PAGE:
I came across some data compiled for Medicaid reimbursement for emergency department visits from 2011. You can download the .pdf file here. There was also some information from 2008 and the rates hadn’t changed much.
For each category, the payments are broken down into CPT codes depending on intensity of service.
A 99281 code is essentially a nurse visit – no doctor involvement and hardly ever used
A 99282 is a simple case with no or minimal physical exam – such as an asymptomatic patient needing a medication refill or perhaps a simple sunburn.
A 99283 is a straightforward case with little medical decisionmaking such as an ear infection, a strep throat, or a UTI
A 99284 case requires more decisionmaking with some lab tests being ordered. Perhaps a patient with a sprained ankle, a patient with minor abdominal pain, or a patient with asthma needing nebulizer treatments.
A 99285 is a case requiring high medical decisionmaking, multiple tests, and likely hospital admission. Consider cardiac chest pain, severe abdominal pain, suicidal patients, patients with low blood pressure, etc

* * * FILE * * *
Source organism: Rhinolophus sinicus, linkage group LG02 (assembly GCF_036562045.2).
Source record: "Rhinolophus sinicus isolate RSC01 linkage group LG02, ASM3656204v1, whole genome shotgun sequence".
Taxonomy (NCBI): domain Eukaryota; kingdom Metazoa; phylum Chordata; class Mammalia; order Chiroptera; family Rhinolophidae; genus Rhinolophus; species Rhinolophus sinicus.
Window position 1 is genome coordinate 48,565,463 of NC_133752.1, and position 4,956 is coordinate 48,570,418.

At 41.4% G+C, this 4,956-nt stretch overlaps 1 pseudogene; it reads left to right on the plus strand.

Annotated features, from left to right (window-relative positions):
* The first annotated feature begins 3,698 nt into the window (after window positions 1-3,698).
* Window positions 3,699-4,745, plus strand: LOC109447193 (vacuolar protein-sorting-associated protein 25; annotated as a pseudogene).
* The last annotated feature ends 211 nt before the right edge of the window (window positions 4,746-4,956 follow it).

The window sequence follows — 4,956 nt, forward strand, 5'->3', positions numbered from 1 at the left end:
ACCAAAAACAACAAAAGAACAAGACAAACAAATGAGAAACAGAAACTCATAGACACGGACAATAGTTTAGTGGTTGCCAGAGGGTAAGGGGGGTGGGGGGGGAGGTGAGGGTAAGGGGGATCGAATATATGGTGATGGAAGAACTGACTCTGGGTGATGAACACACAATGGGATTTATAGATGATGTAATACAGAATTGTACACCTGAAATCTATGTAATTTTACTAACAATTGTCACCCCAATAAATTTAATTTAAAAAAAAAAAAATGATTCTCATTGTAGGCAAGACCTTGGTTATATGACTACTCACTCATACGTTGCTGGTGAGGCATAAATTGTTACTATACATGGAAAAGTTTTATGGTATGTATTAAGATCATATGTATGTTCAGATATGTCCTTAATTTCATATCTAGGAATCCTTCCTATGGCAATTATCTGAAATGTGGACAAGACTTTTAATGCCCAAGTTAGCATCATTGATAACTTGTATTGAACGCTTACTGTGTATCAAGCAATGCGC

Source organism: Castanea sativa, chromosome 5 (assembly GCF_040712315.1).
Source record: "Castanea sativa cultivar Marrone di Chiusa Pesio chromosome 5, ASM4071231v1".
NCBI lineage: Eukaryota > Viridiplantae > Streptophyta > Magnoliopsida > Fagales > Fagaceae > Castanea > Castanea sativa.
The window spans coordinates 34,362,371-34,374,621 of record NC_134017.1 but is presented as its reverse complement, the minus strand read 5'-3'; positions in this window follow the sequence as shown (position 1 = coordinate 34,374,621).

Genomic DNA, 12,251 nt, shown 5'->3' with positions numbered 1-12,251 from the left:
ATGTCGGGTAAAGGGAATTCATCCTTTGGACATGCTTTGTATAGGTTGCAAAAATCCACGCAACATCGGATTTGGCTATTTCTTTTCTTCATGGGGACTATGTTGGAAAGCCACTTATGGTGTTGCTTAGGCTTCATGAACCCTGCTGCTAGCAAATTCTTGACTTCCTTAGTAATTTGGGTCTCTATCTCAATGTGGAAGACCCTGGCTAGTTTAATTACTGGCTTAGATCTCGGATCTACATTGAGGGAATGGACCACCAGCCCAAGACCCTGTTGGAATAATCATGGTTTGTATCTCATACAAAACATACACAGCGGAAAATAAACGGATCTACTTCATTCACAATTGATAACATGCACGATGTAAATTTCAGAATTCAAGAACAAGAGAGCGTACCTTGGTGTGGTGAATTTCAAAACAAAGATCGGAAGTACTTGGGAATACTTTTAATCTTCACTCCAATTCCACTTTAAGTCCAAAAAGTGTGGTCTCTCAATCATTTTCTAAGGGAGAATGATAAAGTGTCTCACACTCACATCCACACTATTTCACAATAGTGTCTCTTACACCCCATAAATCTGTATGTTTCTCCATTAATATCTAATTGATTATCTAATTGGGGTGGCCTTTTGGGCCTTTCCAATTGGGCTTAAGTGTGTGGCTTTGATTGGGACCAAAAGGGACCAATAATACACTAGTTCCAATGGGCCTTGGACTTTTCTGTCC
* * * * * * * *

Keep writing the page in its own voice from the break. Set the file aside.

A 99291 is a “critical care” code, meaning that the patients are in danger of dying or having severe health issues. Consider patients requiring CPR, multiple drug overdoses, uncontrolled psychiatric patients, patients with arrhythmias, etc.
Finally 99292 is an “extended critical care code” meaning that if a doctor spends more than 90 minutes stabilizing a patient, then the doctor gets paid this amount in addition to the 99291 amount.
What does this data show you?
Based on their payments to physicians, New York and New Jersey seem to put very little value on the lives of their citizens. They’ll pay doctors as little as $58 to save your life and spend up to an hour and a half keeping you alive. Malpractice insurance costs more than that. Hell, parking your car in a garage in the Greater NY area to go to work in the hospital costs more than that. Rhode Island is even worse. It pays emergency physicians a whopping $29 to provide up to 90 minutes of critical care. Michigan and Wisconsin are also on the list of pathetic payors.
When patients who get their new Medicaid “insurance” cards under Obamacare wonder why they can’t find anyone to provide them care, the fact that many states pay doctors less than the cost of caring for Medicaid patients would be one of the reasons for this lack of access.
Remember: Healthcare insurance doesn’t guarantee you access to medical care any more than automobile insurance guarantees you access to a car.